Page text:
Speaking of notes, here's a funny rock and roll story: So, a funny thing happened at the Goo Goo Dolls show at Slim's in San Francisco the other night: Near the end of their fine and energetic set, this kid decides to do the moronic thing and stage dive, bumping the Goo Goo's guitarist (say that fast five times), Johnny, in the process. After the song was over, Johnny yells "That dude scared the shit out of me!." Meanwhile, the Goo Goo's bass player, Robby, noticing that the kid had been fished out of the crowd and was in the process of being manhandled by one of the billy-goateed security guys, started yelling, "Hey, Stone Temple Pilots-looking security dude! Don't rough him up!" And with that, Robby tossed his bass to one side, and jumped off the side of the stage to confront the security guys to make sure they didn't kick the poor kid's ass.
After being assured that some form of Rodney King-ish justice wasn't being done, Robby came back onstage while Johnny introduced him by saying: "Ladies and gentlemen: Bono!" Robby then apologized for pulling a Bono, and pointed out that the kid just got overexicted and decided to do the punk rock thing "because that's what all the kids are into nowadays, the punk rock!" Then one of the kid's friends pointed out to the band it was the kid's 18th birthday, and Johnny and Robby started calling for the kid to be let back in, but to no avail, and that seemed to be that.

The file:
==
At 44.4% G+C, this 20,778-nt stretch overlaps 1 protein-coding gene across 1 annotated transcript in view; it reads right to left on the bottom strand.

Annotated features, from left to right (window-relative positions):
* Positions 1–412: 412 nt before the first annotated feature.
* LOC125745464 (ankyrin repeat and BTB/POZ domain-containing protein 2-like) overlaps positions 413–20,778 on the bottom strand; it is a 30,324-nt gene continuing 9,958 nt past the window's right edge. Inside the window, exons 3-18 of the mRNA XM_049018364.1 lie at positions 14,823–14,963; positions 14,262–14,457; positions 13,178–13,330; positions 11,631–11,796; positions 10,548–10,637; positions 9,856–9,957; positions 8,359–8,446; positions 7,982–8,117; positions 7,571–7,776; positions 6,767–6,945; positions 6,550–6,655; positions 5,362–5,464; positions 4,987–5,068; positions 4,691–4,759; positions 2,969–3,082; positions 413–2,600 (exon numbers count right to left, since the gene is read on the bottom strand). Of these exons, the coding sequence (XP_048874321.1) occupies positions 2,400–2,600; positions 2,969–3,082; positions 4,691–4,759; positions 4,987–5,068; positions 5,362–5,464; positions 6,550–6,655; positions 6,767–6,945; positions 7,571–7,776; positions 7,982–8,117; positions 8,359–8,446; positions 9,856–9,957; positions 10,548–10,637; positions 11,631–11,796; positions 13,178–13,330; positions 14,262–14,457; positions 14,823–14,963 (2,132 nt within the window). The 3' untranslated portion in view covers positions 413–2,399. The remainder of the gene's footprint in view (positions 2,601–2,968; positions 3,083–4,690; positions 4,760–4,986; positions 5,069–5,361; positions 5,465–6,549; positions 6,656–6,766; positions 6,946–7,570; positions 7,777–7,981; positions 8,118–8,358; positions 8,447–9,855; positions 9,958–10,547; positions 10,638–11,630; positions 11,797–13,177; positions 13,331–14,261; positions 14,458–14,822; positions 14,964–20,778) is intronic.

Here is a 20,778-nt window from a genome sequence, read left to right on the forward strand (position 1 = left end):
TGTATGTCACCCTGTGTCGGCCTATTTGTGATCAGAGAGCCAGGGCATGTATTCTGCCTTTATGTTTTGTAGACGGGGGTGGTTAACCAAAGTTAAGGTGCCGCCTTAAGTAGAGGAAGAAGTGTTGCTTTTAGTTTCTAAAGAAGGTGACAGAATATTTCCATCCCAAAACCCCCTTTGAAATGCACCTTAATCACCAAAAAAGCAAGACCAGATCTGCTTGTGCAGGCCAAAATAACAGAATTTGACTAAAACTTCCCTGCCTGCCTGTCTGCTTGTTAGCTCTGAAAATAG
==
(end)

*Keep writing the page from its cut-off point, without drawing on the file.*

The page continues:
A couple of songs later, their set ended, and when they came back for the automatic encore, they brought the kid onstage with them. Robby marched the kid up to a mike and said "Say I'm sorry for being a dick back there,'" and after the kid said it (without a lot of conviction), Robby sat him on the "special birthday seat." Which just happened to be the front of the drum riser. Some punishment.
So while they did their first encore, the ballad-y guitar-and-bass-only "Two Days in February" (from my favorite Goo Dolls album, Hold Me Up, available in the used bins everywhere) the kid got to sit there on stage, and when they went into a comparitively fast and heavy part, Robby even motioned for him to stand up and go nuts, which he did, jumping and twisting all around like a maniac. In fact, the kid had learned so much humility for being tossed out of the show he even leapt towards to mike to boisterously yell "smoke weed!" while making the familiar forefinger-and-thumb-to-lips "taking a hit" symbol before finally being sent offstage for good.
And you wonder why I love live rock n' roll best of all.
This space is available for advertising. I am so ready to sell out to
corporate America for some decent money. Even Major League Baseball.
In fact, here, lemme practice:
The contents of this column are the sole property of Major League Baseball, and may not be rebroadcast or retransmitted without the express written consent of the Commissioner of Major League Baseball.
Which would be me!!!! So it's ok.
Previous | Next
Back to my Writing Home Page
This rant written on 27 July, 1995.
I was listening to Sugar -- Besides and
Hole -- My Beautiful Song as I wrote it.